Finland’s Ministry of Employment and the Economy (MEE) said on 8 December that a climate-neutral future requires appropriate and up-to-date legislation and it is, therefore, “launching legislative preparations aimed at a comprehensive reform of the Nuclear Energy Act”. This aims to ensure that the production of nuclear energy “will continue to be in the general interest of society, safe and economically viable”.
MEE noted that nuclear energy is subject to strong and detailed regulation, as the use of nuclear materials is a potentially hazardous activity. Issues covered by the legislation will continue to include nuclear and radiation safety, security arrangements, safeguards and nuclear liability. “The foundations of the licensing system for nuclear installations have lasted well over time and have provided extensive protection for the assessment of the overall benefit to society at the various stages of a nuclear installation project. The licensing system still needs to be reformed in the light of experience and foreseeable developments.”
The operating environment of nuclear facilities is also changing. “The regulatory framework for nuclear power generation needs to be reformed in the light of these developments. New players, operating models and technologies are emerging in the industry, such as small modular reactors (SMRs). A carbon-neutral energy system requires zero-emission production of electricity and heat, where increasing the use of nuclear energy is one of the solution options.”
The draft law is due to be submitted for opinion during 2024, the government's proposal to Parliament at the end of the next parliamentary term, and the law will enter into force in 2028.
Safety requires effective supervision, and responsible operations cover the entire life cycle, MEE said. “The safety of the use of nuclear energy requires effective and risk-based control. New technology and series production require a review of compliance monitoring. The Radiation and Nuclear Safety Authority (STUK) must be provided with sufficient various control tools in legislation to ensure the safe operation of existing large nuclear power plant units and potential SMR power plants.”
MEE added: “It is necessary to lay down more precisely the criteria for the rights and obligations arising from the use of nuclear energy. The main objectives are to improve the predictability of the applicable requirements and to target them in a timely and proportionate manner to the operational risk.”
Simultaneously with the reform of the nuclear energy legislation, STUK is renewing its regulations on the use of nuclear energy. “It is necessary to include sufficiently detailed standardisation powers for STUK in the legislation. They must be clear and legal.”
Responsible action must also be seen in a broader context: the producer of a nuclear energy must pay all the costs incurred. “This principle is widely used in Finland. For example, funds for nuclear waste management and decommissioning are raised in the State Nuclear Waste Management Fund for future use. Posiva's Onkalo is a good example of responsibility. It is the world’s first used fuel disposal facility and the result of very long-term research and design.”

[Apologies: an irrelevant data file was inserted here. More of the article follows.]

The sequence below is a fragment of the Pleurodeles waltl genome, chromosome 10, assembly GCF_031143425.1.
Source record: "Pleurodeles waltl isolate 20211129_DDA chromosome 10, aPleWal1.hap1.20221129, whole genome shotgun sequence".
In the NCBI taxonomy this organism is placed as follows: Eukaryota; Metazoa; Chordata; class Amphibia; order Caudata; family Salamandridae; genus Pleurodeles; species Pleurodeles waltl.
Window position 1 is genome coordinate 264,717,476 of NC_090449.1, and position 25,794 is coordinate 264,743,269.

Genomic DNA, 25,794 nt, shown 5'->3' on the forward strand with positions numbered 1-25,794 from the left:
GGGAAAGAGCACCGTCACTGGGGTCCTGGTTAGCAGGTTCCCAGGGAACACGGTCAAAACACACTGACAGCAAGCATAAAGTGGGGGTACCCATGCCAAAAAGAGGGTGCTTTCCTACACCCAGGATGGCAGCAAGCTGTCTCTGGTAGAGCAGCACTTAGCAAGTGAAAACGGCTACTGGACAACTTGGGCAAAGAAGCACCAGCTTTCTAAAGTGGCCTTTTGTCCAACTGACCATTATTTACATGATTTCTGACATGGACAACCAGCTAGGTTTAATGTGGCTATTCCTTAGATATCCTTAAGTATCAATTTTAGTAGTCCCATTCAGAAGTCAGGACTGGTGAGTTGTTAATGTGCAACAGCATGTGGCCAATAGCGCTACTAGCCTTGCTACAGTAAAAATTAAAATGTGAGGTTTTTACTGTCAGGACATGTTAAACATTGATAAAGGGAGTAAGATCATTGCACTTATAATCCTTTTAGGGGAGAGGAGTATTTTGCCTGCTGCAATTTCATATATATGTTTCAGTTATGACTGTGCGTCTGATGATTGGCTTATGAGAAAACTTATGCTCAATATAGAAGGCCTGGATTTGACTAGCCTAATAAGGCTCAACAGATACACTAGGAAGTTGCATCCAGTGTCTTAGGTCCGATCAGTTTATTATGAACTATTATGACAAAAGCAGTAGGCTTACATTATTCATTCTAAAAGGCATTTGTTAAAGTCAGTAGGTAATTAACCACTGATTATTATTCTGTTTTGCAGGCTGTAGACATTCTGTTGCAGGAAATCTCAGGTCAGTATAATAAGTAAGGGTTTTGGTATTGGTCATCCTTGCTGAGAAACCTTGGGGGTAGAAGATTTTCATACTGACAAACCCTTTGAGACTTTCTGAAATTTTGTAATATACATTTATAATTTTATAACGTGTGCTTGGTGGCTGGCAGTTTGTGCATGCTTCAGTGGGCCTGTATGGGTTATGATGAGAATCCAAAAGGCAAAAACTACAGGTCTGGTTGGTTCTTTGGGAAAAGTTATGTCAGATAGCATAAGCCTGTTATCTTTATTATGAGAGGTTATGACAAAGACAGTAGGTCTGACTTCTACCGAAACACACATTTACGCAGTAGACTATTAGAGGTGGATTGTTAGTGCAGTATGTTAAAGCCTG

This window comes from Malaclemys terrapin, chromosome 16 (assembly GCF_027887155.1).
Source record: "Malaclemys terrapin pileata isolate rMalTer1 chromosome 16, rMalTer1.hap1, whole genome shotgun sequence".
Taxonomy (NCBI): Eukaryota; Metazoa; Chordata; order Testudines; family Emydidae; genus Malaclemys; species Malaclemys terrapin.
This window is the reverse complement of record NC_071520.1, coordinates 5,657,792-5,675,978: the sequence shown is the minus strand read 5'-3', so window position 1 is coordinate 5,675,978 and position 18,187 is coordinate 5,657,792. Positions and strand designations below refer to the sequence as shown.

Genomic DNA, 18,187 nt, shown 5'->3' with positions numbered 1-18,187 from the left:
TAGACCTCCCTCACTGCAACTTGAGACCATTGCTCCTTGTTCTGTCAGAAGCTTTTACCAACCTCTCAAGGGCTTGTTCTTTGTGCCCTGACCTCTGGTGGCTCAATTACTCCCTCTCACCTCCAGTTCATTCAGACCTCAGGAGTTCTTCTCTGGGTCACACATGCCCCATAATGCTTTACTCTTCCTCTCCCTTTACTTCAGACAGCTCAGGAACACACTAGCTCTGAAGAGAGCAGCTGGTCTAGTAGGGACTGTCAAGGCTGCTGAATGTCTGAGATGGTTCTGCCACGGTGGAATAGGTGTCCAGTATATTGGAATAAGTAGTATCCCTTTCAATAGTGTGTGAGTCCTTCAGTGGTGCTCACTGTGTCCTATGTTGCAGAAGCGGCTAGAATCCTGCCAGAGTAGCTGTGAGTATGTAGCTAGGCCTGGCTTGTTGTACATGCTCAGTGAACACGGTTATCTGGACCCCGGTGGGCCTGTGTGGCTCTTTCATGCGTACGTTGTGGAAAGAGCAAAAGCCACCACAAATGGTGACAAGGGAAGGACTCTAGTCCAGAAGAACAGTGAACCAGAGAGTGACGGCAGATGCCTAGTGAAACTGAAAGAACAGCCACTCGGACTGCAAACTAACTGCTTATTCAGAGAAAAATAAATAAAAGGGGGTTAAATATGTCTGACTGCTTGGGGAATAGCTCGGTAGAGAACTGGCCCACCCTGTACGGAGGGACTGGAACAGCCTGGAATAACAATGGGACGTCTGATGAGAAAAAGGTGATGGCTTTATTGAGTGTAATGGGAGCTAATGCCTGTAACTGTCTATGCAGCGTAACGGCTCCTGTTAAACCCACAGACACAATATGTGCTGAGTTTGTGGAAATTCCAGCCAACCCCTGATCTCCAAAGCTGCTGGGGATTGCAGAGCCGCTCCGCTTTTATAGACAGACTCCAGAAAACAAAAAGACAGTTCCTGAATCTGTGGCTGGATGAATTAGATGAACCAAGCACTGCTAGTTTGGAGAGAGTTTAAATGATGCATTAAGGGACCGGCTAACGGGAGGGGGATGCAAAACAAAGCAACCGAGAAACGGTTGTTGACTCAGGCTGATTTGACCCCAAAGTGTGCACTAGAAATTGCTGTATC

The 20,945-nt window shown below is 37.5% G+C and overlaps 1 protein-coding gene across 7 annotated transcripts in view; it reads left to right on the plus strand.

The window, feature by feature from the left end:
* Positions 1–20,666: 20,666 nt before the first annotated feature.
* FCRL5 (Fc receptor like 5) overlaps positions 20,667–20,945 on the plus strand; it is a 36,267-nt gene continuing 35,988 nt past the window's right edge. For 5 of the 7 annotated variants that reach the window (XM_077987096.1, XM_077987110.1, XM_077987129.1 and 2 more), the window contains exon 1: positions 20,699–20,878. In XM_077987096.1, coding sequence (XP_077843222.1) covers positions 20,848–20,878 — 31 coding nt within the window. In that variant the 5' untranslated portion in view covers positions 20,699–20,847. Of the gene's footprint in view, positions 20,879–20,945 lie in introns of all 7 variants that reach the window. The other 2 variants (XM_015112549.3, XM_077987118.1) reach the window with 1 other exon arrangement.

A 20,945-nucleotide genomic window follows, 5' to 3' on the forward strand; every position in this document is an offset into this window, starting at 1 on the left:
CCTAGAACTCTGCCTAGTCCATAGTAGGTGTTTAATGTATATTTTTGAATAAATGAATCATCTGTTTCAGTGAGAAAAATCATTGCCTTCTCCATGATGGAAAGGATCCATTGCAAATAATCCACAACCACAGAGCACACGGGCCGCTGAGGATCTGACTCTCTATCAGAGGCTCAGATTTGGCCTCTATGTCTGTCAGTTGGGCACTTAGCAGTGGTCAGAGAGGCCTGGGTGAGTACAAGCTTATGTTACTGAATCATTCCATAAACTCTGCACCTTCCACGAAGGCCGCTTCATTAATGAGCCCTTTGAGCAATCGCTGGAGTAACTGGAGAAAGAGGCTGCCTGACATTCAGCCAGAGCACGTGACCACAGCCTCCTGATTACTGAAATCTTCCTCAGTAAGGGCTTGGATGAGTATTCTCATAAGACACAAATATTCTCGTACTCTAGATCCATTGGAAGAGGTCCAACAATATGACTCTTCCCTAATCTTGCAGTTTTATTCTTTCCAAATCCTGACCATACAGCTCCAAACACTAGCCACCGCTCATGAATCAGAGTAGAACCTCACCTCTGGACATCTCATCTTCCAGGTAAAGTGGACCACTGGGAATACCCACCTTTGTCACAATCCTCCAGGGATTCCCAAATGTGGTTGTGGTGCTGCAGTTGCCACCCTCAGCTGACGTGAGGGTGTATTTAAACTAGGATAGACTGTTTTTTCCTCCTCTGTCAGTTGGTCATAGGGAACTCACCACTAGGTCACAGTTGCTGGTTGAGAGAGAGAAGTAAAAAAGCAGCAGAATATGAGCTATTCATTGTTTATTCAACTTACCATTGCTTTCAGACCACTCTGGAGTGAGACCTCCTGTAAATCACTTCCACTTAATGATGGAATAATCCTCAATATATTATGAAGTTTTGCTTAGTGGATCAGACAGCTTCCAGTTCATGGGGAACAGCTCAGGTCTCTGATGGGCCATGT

Profitability is also an essential factor alongside clear regulation and responsible operations. “The biggest question mark for the future of nuclear energy is profitability,” MEE noted. “It has a role as a basic force or even in heat production. For example, small-scale production in those parts of the Arctic that do not have a comprehensive electricity grid may also make sense. However, the price must be reasonable.”
As to small modular reactors (SMRs), MEE said: “SMRs do not eliminate relevant issues of safety, security arrangements or, for example, the management of nuclear waste management. If we are talking about district heating plants, they must also be built quite close to population centres. For the time being, the world is still waiting for cost-competitive models for them.”
In addition to commercial viability, the key issue is how to improve the safety assessment and international cooperation of regulators. “For example, the benefits of modularity will be lost if this part of the licensing is not made operational and each reactor to be built must continue to be assessed separately. It is largely a matter of cooperation and coordination between regulators.”
MEE concluded: “Renewal of nuclear energy legislation or related licensing is not a magic tool for bringing SMRs to market, for example. In any case, factors related to safety, responsibility and cost exist. The creation and maintenance of a stable and investment-friendly operating environment is the responsibility of the government, and the actual investment is the responsibility of the players in the sector.”
The same day, Minister of Employment and the Economy Riku Huttunen noted in a column that nuclear energy has an important role to play as part of climate policy, “especially in the coming decades as we move towards a climate-neutral future”. He said the EU's taxonomic preparations “strongly reflect the division of member states with regard to nuclear energy”. He added: “We are currently awaiting the Commission's draft delegated regulation, which would set cumbersome taxonomic criteria for nuclear energy and gas for the EU. Finland's position is clear: we want nuclear energy to be under the criteria of sustainable financing.”